Project description:Safe and legal abortions are rarely practiced in the public health sector in Kenya, and rates of maternal mortality and morbidity from unsafe abortion is high. Little is known about women's experiences seeking and accessing abortion in informal settlements in Nairobi, Kenya.Seven focus group discussions were conducted with a total of 71 women and girls recruited from an informal settlement in Nairobi. The interview guide explored participants' perceptions of unplanned pregnancy, abortion, and access to sexual and reproductive health information in their community. Thematic analysis of the focus group transcripts was conducted using MAX QDA Release 12.Participants described a variety of factors that influence women's experiences with abortion in their communities. According to participants, limited knowledge of sexual and reproductive health information and lack of access to contraception led to unplanned pregnancy among women in their community. Participants cited stigma and loss of opportunities that women with unplanned pregnancies face as the primary reasons why women seek abortions. Participants articulated stigma as the predominant barrier women in their communities face to safe abortion. Other barriers, which were often interrelated to stigma, included lack of education about safe methods of abortion, perceived illegality of abortion, as well as limited access to services, fear of mistreatment, and mistrust of health providers and facilities.Women in informal settlements in Nairobi, Kenya face substantial barriers to regulating their fertility and lack access to safe abortion. Policy makers and reproductive health advocates should support programs that employ harm reduction strategies and increase women's knowledge of and access to medication abortion outside the formal healthcare system.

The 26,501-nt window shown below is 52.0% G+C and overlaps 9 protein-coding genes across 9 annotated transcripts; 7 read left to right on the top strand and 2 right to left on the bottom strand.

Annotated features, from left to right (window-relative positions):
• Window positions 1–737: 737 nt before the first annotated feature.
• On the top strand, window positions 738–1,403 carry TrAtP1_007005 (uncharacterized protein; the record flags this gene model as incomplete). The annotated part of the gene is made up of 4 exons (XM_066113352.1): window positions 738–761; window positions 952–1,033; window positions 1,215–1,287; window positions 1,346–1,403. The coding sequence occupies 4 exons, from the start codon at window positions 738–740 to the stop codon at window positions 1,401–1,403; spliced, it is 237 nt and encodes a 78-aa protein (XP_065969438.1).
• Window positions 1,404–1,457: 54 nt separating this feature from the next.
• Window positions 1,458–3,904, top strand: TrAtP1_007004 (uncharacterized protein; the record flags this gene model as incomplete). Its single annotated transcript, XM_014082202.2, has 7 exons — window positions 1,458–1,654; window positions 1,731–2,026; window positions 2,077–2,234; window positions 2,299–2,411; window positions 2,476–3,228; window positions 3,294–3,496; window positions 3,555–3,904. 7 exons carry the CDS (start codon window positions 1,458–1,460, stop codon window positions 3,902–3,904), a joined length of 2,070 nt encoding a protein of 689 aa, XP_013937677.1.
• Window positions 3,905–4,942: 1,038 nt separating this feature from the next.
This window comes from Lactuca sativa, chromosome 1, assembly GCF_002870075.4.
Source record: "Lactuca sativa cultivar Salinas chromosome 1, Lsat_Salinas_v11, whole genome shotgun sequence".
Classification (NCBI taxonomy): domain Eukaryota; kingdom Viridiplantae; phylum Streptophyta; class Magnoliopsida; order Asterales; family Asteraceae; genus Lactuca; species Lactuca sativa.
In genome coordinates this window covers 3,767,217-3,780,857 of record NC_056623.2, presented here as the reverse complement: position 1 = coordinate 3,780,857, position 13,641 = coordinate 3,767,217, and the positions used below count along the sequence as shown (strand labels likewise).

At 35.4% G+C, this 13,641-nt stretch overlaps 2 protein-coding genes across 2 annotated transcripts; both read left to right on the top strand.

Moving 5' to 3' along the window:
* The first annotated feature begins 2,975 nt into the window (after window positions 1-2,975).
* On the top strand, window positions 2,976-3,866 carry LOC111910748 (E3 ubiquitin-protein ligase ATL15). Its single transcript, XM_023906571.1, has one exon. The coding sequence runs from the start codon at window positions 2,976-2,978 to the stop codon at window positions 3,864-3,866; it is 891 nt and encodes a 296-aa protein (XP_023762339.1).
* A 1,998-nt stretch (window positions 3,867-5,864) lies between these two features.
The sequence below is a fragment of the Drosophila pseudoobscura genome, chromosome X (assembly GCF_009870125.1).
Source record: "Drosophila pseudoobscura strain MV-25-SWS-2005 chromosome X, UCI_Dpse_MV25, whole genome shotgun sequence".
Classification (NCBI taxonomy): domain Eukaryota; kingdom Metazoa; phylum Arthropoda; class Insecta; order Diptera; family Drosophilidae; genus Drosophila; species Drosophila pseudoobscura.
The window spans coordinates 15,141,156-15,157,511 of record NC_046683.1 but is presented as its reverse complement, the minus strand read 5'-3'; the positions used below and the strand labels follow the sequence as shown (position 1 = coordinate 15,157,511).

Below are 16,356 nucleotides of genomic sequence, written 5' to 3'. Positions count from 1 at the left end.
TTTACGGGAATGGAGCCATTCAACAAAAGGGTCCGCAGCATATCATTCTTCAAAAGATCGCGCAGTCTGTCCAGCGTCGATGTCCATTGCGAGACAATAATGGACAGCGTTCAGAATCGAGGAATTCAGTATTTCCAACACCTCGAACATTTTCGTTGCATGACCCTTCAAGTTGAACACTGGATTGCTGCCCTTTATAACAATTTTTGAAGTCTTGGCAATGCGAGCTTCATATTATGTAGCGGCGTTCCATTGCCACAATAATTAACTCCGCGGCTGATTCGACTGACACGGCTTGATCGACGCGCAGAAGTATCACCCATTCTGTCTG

Project description:BACKGROUND:In Côte d'Ivoire, induced abortion is legally restricted unless a pregnancy threatens a woman's life. Yet the limited available evidence suggests abortion is common and that unsafe abortion is contributing to the country's high maternal mortality. Our study aimed to estimate the one-year incidence of induced abortion in Côte d'Ivoire using both direct and indirect methodologies, determine the safety of reported abortions, and identify the women most likely to experience a recent induced abortion or an unsafe abortion. METHODS:In 2018, we conducted a nationally representative, population-based survey of women age 15 to 49 in Côte d'Ivoire. Women reported their own abortion experiences and those of their closest female confidante. We estimated the one-year incidence of induced abortion, and the safety of the abortions women experienced. Using bivariate and multivariate regression, we separately assessed sociodemographic characteristics associated with having had a recent abortion or an unsafe abortion. RESULTS:Overall, 2,738 women participated in the survey, approximately two-thirds of whom reported on the abortion experiences of their closest female friend. Based on respondent data, the one-year incidence of induced abortion was 27.9 (95% CI 18.6-37.1) per 1,000 women of reproductive age, while the confidante incidence was higher at 40.7 (95% CI 33.3-48.1) per 1,000. Among respondents, 62.4% of abortions were most unsafe, while 78.5% of confidante abortions were most unsafe. Adolescents, less educated women, and the poorest women had the most unsafe abortions. CONCLUSION:This study provides the first national estimates of induced abortion incidence and safety in Côte d'Ivoire, using a population-based approach to explore social determinants of abortion and unsafe abortion. Consistent with other research, our results suggest that legal restrictions on abortion in Côte d'Ivoire are not preventing women from having abortions, but rather pushing women to use unsafe, potentially dangerous abortion methods. Efforts to reduce the harms of unsafe abortion are urgently needed.